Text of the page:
A Filmmaker Live Twitters Tribeca All Access

April 22, 2008

Full Disclosure: Double 7 Film is a client of mine.

I’ve convinced a busy Director and Writer to try Twitter .  I don’t usually bring my client work over to my blog, but I’m really excited about Pete Chatmon’s willingness to embrace the idea of reaching out directly to fans through a variety of Web tools, including Twitter.

Pete’s production company is in the midst of retooling their online presence, to include a total redesign of the corporate website and an expansion of their presence on YouTube (in addition to writing and directing feature films, Pete also directs music videos ). 

Pete has a lot of irons in the fire.  He’s in development on his next feature, he’s writing a couple screenplays, and preparing some commercial shoots.  However, he’s dedicated to the idea of finding new ways to connect with movie fans.  He understands the power of interaction and wants to join the conversation. 

He’s an invited participant in Tribeca All Access, and plans to live twitter his experience there today.

This should be an interesting experience and opportunity to get behind-the-scenes with a filmmaker. Check it out.


Know your audience: demographics on bloggers

April 18, 2008

BIGresearch.com has released a survey on the demography of bloggers. Since reaching out to bloggers should be an integral part of the publicity and marketing campaign for a film, knowing a bit about who blogs can help.

Highlights of new media use by bloggers:

Regular/Occasional New Media Usage (Top 5) 
  % of Regular/Occasional Bloggers % of Adults 18+
Cell Phone

93.0%

87.5%

Instant Messaging

75.3%

49.3%

Download/Access Video/TV Content

72.2%

45.0%

Video Gaming

66.9%

47.5%

Text Messaging 

65.5%

45.2%

Source: BIGresearch, January 2008, N=15,727

I found it interesting that the survey indicates the most common trigger for a blogger’s internet searches is  reading an article (48.8%). I wonder whether those articles read were located in a print publication, or online? [Via mediapost.com]


Vote for your favorite AWESOME film

April 18, 2008

Audience voting has begun in  From Here To Awesome – a Discovery and Distribution Film Festival . Over 70 films from around the globe are participating in the fest, including shorts, features, and documentaries. Some films are making their world premiere at FHTA. At least one film is also an entry in the Tribeca Film Festival. All the films have embraced the “embed-and-spread” philosophy of reaching out on the Web to find and build an audience.

Check out the film’s FHTA submission videos to discover why the filmmakers think their film is awesome. Rate their videos, favorite, subscribe to their various on-line presence points and help determine which films get a variety of distribution opportunities.


How NOT to publicize your film on YouTube

April 15, 2008

Running a successful viral video campaign for a film can be tricky and complicated.  It requires a lot of upfront planning and the implementation of the campaign requires careful management.  Screw up, and lots of things could go wrong: no one will watch it, or maybe, if you’re really unlucky, tons of people will watch it but not understand it, resulting in your film being yanked from the festival in which it was supposed to debut, people you don’t know will send you threatening e-mails, and you’ll have the local police and the FBI on your tail.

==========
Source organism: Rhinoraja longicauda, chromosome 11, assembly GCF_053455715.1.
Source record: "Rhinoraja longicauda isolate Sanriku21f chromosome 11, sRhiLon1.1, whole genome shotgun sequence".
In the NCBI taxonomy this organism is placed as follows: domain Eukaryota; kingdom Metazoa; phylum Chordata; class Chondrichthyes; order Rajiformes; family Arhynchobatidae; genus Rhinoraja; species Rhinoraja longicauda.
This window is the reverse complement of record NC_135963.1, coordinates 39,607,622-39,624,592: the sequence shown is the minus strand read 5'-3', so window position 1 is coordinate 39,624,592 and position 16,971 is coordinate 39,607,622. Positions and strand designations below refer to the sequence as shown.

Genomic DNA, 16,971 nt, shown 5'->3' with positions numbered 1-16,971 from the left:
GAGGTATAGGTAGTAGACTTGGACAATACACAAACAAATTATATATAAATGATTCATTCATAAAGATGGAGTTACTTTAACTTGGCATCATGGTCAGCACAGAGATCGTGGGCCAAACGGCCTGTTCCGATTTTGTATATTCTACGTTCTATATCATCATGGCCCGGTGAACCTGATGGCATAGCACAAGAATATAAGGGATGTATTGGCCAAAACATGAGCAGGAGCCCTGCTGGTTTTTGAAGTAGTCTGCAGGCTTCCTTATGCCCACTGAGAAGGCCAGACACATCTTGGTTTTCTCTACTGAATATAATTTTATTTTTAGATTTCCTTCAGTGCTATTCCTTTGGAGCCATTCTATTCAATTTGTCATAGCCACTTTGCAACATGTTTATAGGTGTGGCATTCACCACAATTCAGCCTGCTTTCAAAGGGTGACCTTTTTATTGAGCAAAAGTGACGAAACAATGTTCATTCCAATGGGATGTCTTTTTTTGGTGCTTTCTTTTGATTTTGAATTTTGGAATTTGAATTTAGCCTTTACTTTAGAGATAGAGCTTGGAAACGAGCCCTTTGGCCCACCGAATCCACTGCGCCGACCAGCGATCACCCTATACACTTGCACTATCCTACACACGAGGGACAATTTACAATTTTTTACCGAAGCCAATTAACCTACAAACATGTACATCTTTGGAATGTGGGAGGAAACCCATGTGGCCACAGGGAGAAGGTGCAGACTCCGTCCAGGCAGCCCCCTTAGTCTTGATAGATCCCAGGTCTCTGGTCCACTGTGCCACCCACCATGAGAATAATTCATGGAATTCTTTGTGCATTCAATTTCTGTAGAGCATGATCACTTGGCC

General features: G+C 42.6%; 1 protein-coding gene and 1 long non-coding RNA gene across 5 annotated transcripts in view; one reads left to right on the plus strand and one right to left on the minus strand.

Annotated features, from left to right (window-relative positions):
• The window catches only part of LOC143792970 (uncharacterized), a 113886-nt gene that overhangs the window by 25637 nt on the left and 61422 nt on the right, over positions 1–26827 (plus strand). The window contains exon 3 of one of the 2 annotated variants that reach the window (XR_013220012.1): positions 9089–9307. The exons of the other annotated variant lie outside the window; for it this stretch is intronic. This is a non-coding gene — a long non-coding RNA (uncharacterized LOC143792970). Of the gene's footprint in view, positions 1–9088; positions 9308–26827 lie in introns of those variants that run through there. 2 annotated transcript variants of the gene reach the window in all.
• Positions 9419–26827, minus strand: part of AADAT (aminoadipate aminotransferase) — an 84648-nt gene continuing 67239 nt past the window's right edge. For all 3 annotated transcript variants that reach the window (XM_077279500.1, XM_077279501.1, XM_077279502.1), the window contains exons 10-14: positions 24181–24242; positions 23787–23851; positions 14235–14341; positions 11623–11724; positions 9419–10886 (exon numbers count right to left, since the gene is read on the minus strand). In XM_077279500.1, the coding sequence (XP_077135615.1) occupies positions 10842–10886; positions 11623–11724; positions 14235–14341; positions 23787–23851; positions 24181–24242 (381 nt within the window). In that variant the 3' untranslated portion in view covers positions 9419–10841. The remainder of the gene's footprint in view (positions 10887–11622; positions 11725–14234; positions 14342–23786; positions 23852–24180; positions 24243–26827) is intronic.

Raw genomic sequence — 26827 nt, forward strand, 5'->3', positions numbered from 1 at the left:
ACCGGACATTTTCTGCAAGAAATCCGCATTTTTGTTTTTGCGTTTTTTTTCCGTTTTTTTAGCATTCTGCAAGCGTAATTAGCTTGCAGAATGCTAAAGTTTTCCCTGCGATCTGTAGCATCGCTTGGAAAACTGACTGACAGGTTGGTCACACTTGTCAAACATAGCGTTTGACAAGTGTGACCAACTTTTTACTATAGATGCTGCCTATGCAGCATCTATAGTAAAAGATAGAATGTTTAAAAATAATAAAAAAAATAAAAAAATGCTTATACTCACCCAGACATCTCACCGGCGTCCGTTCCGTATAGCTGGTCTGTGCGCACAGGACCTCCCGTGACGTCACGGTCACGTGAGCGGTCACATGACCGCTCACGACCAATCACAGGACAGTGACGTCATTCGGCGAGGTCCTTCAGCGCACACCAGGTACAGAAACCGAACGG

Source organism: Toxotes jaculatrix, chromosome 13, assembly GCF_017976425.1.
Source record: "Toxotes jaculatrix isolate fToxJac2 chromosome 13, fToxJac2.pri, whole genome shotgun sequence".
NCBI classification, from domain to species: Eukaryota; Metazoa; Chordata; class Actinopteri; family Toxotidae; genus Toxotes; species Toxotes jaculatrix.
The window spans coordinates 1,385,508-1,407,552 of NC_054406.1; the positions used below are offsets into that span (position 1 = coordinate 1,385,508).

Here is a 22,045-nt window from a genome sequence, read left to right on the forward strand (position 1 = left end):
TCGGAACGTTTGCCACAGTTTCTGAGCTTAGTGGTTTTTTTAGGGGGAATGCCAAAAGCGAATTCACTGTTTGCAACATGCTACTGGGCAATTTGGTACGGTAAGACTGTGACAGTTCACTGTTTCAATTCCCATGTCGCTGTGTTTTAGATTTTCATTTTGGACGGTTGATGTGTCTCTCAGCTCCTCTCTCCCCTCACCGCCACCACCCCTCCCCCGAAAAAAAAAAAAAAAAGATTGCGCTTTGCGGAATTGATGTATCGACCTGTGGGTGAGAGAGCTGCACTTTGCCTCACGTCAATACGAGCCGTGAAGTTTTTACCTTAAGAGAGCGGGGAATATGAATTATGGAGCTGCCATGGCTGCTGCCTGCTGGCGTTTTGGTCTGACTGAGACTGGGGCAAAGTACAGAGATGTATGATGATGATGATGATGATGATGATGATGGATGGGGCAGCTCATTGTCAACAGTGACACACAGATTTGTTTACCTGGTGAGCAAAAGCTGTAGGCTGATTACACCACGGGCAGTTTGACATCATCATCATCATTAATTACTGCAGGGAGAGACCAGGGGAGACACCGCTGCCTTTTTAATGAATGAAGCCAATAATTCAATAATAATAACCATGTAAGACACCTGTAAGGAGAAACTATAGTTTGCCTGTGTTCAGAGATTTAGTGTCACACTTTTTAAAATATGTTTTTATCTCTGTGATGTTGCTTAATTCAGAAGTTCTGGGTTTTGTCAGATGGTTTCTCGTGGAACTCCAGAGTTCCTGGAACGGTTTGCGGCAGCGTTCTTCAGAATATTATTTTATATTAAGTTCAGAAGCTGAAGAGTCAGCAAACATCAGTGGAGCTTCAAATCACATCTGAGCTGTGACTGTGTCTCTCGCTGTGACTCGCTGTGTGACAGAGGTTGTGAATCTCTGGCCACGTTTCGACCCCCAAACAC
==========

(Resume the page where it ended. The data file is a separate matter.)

The latter is exactly what happened to Outsiders Productions, an Oklahoma-based indie film studio, when they tried to use the “Cloverfield” approach by loading a mysterious and ominous-looking video clip onto YouTube for their latest film A Beautiful Day. The teaser freaked people out in Oklahoma, who thought it might be some kind of cryptic terrorist threat. Things quickly spiraled out of control from there.

The main problem with the video? It made no mention of the movie! The filmmakers have now been spending time explaining themselves and apologizing.  They’re also trying to find some way of turning this fiasco into something positive with their “It’s Just a Trailer” campaign.  It’ll be interesting to see how that works out.

This is a cautionary tale that teaches an important lesson in viral video publicity campaigns. Yes, the results were that the film got some publicity, but I’d bet not quite the kind of publicity the filmmakers were hoping for.


From Here To Awesome – Deadline extended to April 14th

April 3, 2008

If you were on the fence about submitting your film to this discovery and distribution film festival, and then missed the March 31st deadline and thought “oh well, maybe next year,” you now have the chance to get in on the ground floor with a submission this year.  Due to overwhelming demand, filmmakers now have until April 14th to submit their films.